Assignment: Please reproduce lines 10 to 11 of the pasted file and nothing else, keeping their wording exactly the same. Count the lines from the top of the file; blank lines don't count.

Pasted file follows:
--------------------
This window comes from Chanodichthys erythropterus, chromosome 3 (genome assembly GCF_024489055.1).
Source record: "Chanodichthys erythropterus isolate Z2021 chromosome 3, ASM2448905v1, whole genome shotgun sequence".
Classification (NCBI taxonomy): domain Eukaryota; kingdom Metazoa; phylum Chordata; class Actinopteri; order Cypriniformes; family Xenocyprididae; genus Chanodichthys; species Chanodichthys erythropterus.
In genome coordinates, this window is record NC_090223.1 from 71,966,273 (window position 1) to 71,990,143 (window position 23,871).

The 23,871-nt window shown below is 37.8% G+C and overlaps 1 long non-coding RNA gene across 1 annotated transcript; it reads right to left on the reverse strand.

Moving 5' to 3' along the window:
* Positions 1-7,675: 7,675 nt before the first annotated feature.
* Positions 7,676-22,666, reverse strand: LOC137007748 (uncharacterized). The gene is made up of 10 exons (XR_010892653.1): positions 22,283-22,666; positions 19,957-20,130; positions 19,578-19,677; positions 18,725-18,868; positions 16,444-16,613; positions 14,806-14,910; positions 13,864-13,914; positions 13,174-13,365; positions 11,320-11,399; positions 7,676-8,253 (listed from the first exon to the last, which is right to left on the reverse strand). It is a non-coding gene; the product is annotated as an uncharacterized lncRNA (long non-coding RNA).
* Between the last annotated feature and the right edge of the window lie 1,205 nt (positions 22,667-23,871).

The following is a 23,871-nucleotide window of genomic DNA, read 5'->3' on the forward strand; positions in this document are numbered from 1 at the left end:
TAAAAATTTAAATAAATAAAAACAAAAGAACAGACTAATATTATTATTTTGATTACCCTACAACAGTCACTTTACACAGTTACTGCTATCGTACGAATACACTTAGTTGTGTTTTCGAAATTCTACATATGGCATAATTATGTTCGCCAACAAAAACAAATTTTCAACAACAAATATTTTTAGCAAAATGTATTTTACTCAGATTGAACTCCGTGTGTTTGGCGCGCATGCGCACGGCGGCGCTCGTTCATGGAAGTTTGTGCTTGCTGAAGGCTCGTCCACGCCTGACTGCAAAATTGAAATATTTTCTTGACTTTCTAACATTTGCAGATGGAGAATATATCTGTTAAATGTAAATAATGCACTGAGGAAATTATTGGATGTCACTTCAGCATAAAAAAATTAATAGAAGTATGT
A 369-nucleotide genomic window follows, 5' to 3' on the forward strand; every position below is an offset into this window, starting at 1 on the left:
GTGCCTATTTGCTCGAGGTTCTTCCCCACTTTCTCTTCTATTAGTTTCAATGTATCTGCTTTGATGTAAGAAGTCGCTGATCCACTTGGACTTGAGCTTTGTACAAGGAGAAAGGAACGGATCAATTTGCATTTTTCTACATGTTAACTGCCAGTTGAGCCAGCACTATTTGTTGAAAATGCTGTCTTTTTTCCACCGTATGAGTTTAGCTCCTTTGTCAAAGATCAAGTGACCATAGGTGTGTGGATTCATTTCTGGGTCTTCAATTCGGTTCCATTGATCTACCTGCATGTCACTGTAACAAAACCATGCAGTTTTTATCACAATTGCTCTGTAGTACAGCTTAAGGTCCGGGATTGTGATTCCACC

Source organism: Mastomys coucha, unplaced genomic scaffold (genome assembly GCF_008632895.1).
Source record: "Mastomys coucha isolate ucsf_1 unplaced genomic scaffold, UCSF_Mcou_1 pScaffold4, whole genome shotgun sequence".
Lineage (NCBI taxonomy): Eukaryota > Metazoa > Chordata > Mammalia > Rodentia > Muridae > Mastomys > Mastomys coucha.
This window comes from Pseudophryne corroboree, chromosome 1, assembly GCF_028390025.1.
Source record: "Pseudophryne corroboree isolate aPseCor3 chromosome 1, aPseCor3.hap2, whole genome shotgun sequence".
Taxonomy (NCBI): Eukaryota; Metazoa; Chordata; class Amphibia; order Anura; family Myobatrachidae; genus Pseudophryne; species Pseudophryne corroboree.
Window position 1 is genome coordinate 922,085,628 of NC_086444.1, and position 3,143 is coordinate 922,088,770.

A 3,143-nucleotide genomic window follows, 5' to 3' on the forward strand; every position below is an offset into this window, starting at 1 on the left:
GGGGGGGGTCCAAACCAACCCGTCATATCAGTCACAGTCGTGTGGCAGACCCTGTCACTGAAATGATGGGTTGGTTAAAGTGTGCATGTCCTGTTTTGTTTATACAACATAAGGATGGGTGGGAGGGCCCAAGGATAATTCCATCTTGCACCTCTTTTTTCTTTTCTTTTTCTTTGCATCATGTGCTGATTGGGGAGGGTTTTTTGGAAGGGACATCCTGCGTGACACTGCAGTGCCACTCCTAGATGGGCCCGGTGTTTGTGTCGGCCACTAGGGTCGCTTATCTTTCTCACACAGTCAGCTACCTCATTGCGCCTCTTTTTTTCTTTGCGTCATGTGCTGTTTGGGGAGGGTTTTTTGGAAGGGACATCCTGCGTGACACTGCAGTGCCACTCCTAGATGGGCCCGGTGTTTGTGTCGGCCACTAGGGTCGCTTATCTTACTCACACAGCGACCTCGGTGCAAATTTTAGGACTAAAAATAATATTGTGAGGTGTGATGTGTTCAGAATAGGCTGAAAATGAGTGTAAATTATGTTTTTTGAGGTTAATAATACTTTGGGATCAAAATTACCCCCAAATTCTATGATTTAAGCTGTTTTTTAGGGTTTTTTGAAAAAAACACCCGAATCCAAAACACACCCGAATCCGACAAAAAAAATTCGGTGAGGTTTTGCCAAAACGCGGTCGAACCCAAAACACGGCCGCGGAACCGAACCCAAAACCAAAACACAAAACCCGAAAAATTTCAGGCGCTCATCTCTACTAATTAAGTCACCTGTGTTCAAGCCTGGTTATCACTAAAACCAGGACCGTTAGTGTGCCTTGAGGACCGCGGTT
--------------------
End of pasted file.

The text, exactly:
The following is a 23,871-nucleotide window of genomic DNA, read 5'->3' on the forward strand; positions in this document are numbered from 1 at the left end:
TAAAAATTTAAATAAATAAAAACAAAAGAACAGACTAATATTATTATTTTGATTACCCTACAACAGTCACTTTACACAGTTACTGCTATCGTACGAATACACTTAGTTGTGTTTTCGAAATTCTACATATGGCATAATTATGTTCGCCAACAAAAACAAATTTTCAACAACAAATATTTTTAGCAAAATGTATTTTACTCAGATTGAACTCCGTGTGTTTGGCGCGCATGCGCACGGCGGCGCTCGTTCATGGAAGTTTGTGCTTGCTGAAGGCTCGTCCACGCCTGACTGCAAAATTGAAATATTTTCTTGACTTTCTAACATTTGCAGATGGAGAATATATCTGTTAAATGTAAATAATGCACTGAGGAAATTATTGGATGTCACTTCAGCATAAAAAAATTAATAGAAGTATGT